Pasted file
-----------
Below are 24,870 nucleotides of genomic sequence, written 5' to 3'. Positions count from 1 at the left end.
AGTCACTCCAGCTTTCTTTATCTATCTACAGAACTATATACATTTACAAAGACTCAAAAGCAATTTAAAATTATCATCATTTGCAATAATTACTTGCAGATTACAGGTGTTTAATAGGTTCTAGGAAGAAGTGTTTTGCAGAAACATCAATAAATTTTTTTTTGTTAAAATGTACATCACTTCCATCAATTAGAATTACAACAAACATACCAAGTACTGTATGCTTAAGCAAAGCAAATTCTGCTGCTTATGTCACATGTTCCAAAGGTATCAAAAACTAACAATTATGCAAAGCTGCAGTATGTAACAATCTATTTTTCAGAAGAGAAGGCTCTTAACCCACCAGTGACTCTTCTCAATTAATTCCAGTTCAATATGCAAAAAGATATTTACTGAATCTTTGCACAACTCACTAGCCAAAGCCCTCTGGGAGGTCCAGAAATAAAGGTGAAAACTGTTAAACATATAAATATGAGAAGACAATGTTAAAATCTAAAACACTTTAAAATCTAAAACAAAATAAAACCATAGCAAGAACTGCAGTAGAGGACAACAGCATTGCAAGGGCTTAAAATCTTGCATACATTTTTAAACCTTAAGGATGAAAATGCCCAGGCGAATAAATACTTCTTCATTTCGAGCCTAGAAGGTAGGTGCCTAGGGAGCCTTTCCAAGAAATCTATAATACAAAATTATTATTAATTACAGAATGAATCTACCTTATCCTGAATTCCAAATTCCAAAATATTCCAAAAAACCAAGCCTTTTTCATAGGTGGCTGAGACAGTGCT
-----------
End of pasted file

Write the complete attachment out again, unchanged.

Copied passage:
Below are 24,870 nucleotides of genomic sequence, written 5' to 3'. Positions count from 1 at the left end.
AGTCACTCCAGCTTTCTTTATCTATCTACAGAACTATATACATTTACAAAGACTCAAAAGCAATTTAAAATTATCATCATTTGCAATAATTACTTGCAGATTACAGGTGTTTAATAGGTTCTAGGAAGAAGTGTTTTGCAGAAACATCAATAAATTTTTTTTTGTTAAAATGTACATCACTTCCATCAATTAGAATTACAACAAACATACCAAGTACTGTATGCTTAAGCAAAGCAAATTCTGCTGCTTATGTCACATGTTCCAAAGGTATCAAAAACTAACAATTATGCAAAGCTGCAGTATGTAACAATCTATTTTTCAGAAGAGAAGGCTCTTAACCCACCAGTGACTCTTCTCAATTAATTCCAGTTCAATATGCAAAAAGATATTTACTGAATCTTTGCACAACTCACTAGCCAAAGCCCTCTGGGAGGTCCAGAAATAAAGGTGAAAACTGTTAAACATATAAATATGAGAAGACAATGTTAAAATCTAAAACACTTTAAAATCTAAAACAAAATAAAACCATAGCAAGAACTGCAGTAGAGGACAACAGCATTGCAAGGGCTTAAAATCTTGCATACATTTTTAAACCTTAAGGATGAAAATGCCCAGGCGAATAAATACTTCTTCATTTCGAGCCTAGAAGGTAGGTGCCTAGGGAGCCTTTCCAAGAAATCTATAATACAAAATTATTATTAATTACAGAATGAATCTACCTTATCCTGAATTCCAAATTCCAAAATATTCCAAAAAACCAAGCCTTTTTCATAGGTGGCTGAGACAGTGCT